Heartburn Prevention Starkville MS

Yet heartburn, while not as catastrophic as the dissolution of a family, can be pretty miserable. It hurts like crazy, robs you of sleep, and can be terrifying when mistaken for a heart attack (see “Heartburn or Heart Attack?” page 33). And it’s exacerbated by stress (as in, divorce). One version, gastroesophageal reflux disease, or GERD—the result of chronic, untreated heartburn—has even been linked to cancer.

David Herman Irwin Jr, MD
(662) 620-6800
903 Stark Rd
Starkville, MS
Specialties
Cardiology
Gender
Male
Education
Medical School: Univ Of Ms Sch Of Med, Jackson Ms 39216
Graduation Year: 1975
Hospital
Hospital: North Mississippi Med Ctr, Tupelo, Ms; Oktibbeha County Hospital, Starkville, Ms
Group Practice: Cardiology Associates-North MS

Data Provided by:
Joe Wayne Walker, MD
214 Frostland Dr
Water Valley, MS
Specialties
Cardiology
Gender
Male
Education
Medical School: Univ Of Tn, Memphis, Coll Of Med, Memphis Tn 38163
Graduation Year: 1963

Data Provided by:
Pavel L Khimenko, MD
(228) 202-3335
4211 Hospital St Ste 107
Pascagoula, MS
Specialties
Cardiology
Gender
Male
Education
Medical School: Har'Kovskij Med Inst, Har'Kov, Ukraine
Graduation Year: 1981

Data Provided by:
Keith Aaron Kyker
(662) 620-6800
499 Gloster Creek Village
Tupelo, MS
Specialty
Cardiovascular Disease

Data Provided by:
Abul Rahman
(228) 864-0003
15024 Martin Luther King Jr Blvd
Gulfport, MS
Specialty
Cardiology, Internal Medicine

Data Provided by:
Wesley Stewart Bennett, MD
(662) 323-3049
PO Box 60
Starkville, MS
Specialties
Internal Medicine, Cardiovascular Diseases
Gender
Male
Education
Medical School: Univ Of Ms Sch Of Med, Jackson Ms 39216
Graduation Year: 1984
Hospital
Hospital: Riley Memorial Hospital, Meridian, Ms
Group Practice: Internal Medicine Clinic

Data Provided by:
Dudley Decatur Goulden, MD
(903) 877-7371
309 W Church St # A
Greenwood, MS
Specialties
Cardiology
Gender
Male
Education
Medical School: Univ Of Fl Coll Of Med, Gainesville Fl 32610
Graduation Year: 1967

Data Provided by:
Joe Monroe Ross Jr, MD
(601) 638-7271
PO Box 231
Vicksburg, MS
Specialties
Internal Medicine, Cardiovascular Diseases
Gender
Male
Education
Medical School: Univ Of Ms Sch Of Med, Jackson Ms 39216
Graduation Year: 1964
Hospital
Hospital: River Region Health System, Vicksburg, Ms
Group Practice: Street Clinic

Data Provided by:
Thomas Ford Barkley
(662) 534-8166
300 Oxford Rd
New Albany, MS
Specialty
Cardiology, Internal Medicine

Data Provided by:
David Smith Talton
(662) 377-7170
830 S Gloster St
Tupelo, MS
Specialty
Thoracic Surgery, Vascular Surgery, Cardiac Surgery

Data Provided by:
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Spotlight on Heartburn

Provided by: 

By Michael Castleman

When Sandy Bush, 35, of Canyon Country, California, went to see his doctor complaining of extreme heartburn, it seemed like the least of his problems. His wife had just left him for another man, and he was trying to help their two young children through a messy divorce.

Yet heartburn, while not as catastrophic as the dissolution of a family, can be pretty miserable. It hurts like crazy, robs you of sleep, and can be terrifying when mistaken for a heart attack (see “Heartburn or Heart Attack?” page 33). And it’s exacerbated by stress (as in, divorce). One version, gastroesophageal reflux disease, or GERD—the result of chronic, untreated heartburn—has even been linked to cancer.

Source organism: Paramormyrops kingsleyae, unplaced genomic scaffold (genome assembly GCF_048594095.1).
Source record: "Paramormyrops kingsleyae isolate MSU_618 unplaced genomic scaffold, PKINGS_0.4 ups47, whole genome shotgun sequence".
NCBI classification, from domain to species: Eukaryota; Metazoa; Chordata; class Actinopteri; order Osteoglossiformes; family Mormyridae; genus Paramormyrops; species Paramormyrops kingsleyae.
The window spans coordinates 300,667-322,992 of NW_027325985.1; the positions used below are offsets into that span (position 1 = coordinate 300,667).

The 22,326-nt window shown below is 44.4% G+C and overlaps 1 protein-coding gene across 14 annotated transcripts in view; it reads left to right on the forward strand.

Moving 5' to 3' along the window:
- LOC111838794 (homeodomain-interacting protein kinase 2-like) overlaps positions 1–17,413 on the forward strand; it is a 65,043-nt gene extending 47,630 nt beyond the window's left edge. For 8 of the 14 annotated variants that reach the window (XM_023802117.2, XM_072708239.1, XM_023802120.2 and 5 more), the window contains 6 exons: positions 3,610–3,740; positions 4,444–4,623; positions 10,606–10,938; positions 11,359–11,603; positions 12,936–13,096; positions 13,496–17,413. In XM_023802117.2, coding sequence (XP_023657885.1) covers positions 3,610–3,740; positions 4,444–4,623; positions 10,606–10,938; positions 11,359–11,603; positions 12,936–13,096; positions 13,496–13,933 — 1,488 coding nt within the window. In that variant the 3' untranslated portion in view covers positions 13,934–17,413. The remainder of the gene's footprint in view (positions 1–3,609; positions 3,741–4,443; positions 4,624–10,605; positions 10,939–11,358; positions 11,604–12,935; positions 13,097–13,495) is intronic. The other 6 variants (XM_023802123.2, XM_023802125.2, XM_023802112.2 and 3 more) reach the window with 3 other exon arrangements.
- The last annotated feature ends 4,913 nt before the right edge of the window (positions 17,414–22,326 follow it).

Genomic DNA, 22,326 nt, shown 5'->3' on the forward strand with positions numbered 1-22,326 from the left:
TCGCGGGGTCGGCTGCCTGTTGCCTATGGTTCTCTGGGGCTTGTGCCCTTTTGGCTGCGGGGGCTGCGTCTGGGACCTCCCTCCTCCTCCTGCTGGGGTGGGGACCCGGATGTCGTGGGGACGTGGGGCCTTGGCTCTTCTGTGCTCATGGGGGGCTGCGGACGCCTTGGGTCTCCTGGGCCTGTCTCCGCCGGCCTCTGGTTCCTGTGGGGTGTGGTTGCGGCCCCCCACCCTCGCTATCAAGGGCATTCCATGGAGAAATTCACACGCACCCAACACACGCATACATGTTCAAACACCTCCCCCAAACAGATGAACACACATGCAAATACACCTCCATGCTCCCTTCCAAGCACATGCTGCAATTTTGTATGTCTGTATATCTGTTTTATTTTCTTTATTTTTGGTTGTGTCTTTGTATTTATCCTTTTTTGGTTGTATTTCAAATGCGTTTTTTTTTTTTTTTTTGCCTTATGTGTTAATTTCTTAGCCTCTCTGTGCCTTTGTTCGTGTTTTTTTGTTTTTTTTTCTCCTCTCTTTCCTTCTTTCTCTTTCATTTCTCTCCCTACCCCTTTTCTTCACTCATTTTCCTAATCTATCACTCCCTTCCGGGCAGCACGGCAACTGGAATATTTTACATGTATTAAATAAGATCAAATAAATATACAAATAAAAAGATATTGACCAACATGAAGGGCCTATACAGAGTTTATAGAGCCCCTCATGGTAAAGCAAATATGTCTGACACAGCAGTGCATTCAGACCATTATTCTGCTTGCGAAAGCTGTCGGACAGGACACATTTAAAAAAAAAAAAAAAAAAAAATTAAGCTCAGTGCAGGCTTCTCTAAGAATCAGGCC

This irksome condition has become epidemic: Half of all Americans experience the occasional bout, and 15 percent—that’s 43 million people—get it frequently enough to consult a doctor. In fact, heartburn is so common that the leading medications, Prilosec and other proton pump inhibitors (PPIs), are among the world’s most frequently prescribed drugs. The New York Times reported that last year, Prilosec (a.k.a. “the purple pill”) racked up U.S. sales of $4.6 billion—more than the profits for McDonald’s, Wendy’s, KFC, Taco Bell, and Pizza Hut combined.

PPIs do work better than other heartburn drugs, relieving symptoms in 90 percent of cases. But they have a troubling—and underpublicized—downside: They actually make heartburn worse after you stop taking them.

Here’s why: Heartburn happens when a ring of muscle that surrounds the base of the esophagus weakens or is overpowered by upward pressure from the abdomen, allowing acid to back up or “reflux” into the esophagus, explains Jana Nalbandian, an assistant professor of naturopathic medicine at Bastyr Center for Natural Health in Seattle. PPIs work by minimizing stomach acid, but they also increase gastrin, the enzyme that triggers acid production. Stop taking a PPI and you get “rebound hypersecretion,” which means that your stomach actually produces more acid than before. “PPIs are like a dam on a river,” says gastroenterologist Neil Stollman, an associate clinical professor of medicine at the University of California, San Francisco Medical Center. “The dam cuts the flow to a trickle. But remove the dam, and the river floods.” As a result, those who discontinue PPIs typically rush back to their doctors and beg for more; Stollman says his patients call Prilosec “purple crack.” To get off PPIs, users must wean themselves slowly over several weeks.

Fortunately, there’s another solution, one that targets prevention rather than controlling symptoms. Of course, it’s a bit more work because it requires a number of lifestyle changes rather than just popping a pill. “Heartburn prevention is a balancing act,” Nalbandian says.

Still, Sandy Bush decided to go this route after his doctor explained its many advantages. “He told me if I made some behaviorial changes, I could probably get better without m...

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